It has been several days since Shin fixed my brakes, and I’ve thought much about the encounter. I decided to search for the video to see what I could learn. What I found was rather shocking.
As I searched for the video, it became apparent that the video was not what Shin believed it to be. Though the exact time and place of the footage is unclear, most sources believe it came from a village in Kenya, not Nigeria. Allegedly, the family in the ditch wasn’t burned because they were Christians, but because they were accused of being witches. Witch burning was—and perhaps still is—a common occurrence in some Kenyan villages like Kisii, where the video was likely shot. Even more shocking is that the killers may well have claimed the Christian faith.
With the rug pulled out from under me, I struggled to make sense of this video. What I had thought was a family being martyred for their Christian faith was actually something quite different. Such is the danger of internet voyeurism. The heinous acts happened, just in a different context than what I’d been told.
At many points in history it has been costly to follow Jesus. The dirt is stained with the blood of those killed for their devotion to him. But we Christians do not hold a monopoly on persecution. As America changes and we are increasingly secularized, it’s easy for Christians to think we’ve got it the worst and that everyone is out to get us. We’ve been in some battles, no doubt, but we aren’t the only folks experiencing strife and hate—and even murder.
Shin was misled about this video. He thought he was watching a pastor’s family endure a heinous death for their faith in Christ. That wasn’t the case. But there’s still something here for us to learn.
We Christians are not this perfect peaceful people who must clash with the various heathens of the world. If we could remove all nonbelievers from the planet, we would not be strumming kumbaya. The world isn’t merely bad because of them; it’s also bad because of us. I don’t mean to say that Christians are the problem in the world. I do mean to say that I am.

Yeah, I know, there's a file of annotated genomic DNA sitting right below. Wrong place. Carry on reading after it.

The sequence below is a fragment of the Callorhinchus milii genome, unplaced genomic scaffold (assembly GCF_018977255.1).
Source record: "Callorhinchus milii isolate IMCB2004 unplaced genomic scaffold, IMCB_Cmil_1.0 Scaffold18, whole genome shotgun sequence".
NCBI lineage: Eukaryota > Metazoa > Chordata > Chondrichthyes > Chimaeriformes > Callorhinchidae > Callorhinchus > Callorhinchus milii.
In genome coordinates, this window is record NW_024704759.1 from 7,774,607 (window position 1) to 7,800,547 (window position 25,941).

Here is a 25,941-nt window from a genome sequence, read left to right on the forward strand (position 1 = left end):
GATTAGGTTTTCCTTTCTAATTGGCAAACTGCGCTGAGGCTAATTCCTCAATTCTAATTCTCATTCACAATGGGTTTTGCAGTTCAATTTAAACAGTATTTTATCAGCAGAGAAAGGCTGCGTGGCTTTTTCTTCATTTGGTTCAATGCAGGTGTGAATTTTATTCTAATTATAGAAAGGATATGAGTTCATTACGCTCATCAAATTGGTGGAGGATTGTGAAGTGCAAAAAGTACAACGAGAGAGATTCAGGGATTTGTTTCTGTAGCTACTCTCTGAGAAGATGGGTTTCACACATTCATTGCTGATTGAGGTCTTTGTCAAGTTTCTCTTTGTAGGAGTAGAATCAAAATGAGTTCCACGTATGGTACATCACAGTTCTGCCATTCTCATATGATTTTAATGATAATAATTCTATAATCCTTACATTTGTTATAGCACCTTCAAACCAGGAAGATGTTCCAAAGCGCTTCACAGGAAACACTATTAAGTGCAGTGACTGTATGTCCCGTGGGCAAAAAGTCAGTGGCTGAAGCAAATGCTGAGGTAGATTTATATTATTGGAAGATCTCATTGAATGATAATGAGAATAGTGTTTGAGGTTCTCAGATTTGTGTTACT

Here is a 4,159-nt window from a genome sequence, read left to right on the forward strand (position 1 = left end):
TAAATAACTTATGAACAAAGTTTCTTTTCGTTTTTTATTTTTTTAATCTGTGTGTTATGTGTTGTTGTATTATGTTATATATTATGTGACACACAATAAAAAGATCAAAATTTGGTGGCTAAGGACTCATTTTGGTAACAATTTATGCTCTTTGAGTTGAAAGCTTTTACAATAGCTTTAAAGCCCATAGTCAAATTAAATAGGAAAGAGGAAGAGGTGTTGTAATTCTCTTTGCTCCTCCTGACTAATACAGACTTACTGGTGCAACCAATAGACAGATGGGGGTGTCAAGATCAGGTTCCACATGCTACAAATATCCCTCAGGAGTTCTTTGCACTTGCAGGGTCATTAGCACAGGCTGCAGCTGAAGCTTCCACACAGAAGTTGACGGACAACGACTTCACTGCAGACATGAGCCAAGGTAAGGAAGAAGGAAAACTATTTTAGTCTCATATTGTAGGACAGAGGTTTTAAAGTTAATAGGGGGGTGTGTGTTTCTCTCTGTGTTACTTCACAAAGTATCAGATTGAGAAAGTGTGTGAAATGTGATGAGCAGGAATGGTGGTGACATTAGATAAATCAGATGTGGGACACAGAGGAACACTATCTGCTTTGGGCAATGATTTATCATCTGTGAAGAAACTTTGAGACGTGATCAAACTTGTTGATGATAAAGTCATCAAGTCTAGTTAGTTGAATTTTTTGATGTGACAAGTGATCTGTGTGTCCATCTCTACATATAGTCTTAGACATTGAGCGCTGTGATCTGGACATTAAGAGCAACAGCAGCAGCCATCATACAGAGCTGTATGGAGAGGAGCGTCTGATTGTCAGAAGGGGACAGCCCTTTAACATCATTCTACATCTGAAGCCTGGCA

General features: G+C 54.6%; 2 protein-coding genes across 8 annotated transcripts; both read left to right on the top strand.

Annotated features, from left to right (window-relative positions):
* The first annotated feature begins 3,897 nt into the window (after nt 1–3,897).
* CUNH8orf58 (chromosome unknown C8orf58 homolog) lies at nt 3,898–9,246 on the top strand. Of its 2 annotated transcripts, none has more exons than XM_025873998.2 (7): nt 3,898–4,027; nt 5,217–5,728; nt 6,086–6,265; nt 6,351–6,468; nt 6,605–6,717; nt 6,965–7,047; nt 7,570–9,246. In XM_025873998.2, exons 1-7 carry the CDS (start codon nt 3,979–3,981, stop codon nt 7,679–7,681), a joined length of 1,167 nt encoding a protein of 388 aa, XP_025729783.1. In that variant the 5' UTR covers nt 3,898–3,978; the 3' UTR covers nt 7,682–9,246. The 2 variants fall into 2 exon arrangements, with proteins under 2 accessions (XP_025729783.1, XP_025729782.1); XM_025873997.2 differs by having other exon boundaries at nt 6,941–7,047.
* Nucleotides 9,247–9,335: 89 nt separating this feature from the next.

A newspaper once asked G. K. Chesterton what’s wrong with the world today. He replied:
Yours, G. K. Chesteron
It is so easy to abdicate responsibility and deflect blame to others. But within our own chests lie dark hearts. If we have tasted the sweetness of Christ’s grace, our hearts of stone have been transformed, but they haven’t become stainless. We still carry an exhausting duality of righteousness and darkness. The good in us is Christ; the bad in us is us.
So we must cling to Christ. We must grab at his robe and seek for him in the darkness. I am the problem; he is the solution. That innocent family burned alive in the video needed Jesus. Those beating them and setting them on fire did too.
The nail-pierced hands of Jesus produce a freedom that no one can strip away. As we behold him, we become like him. And as we become like him, our families and communities will be affected by a love from on high. The kind of love that changes the world from the inside out.
I think Shin gets that, too.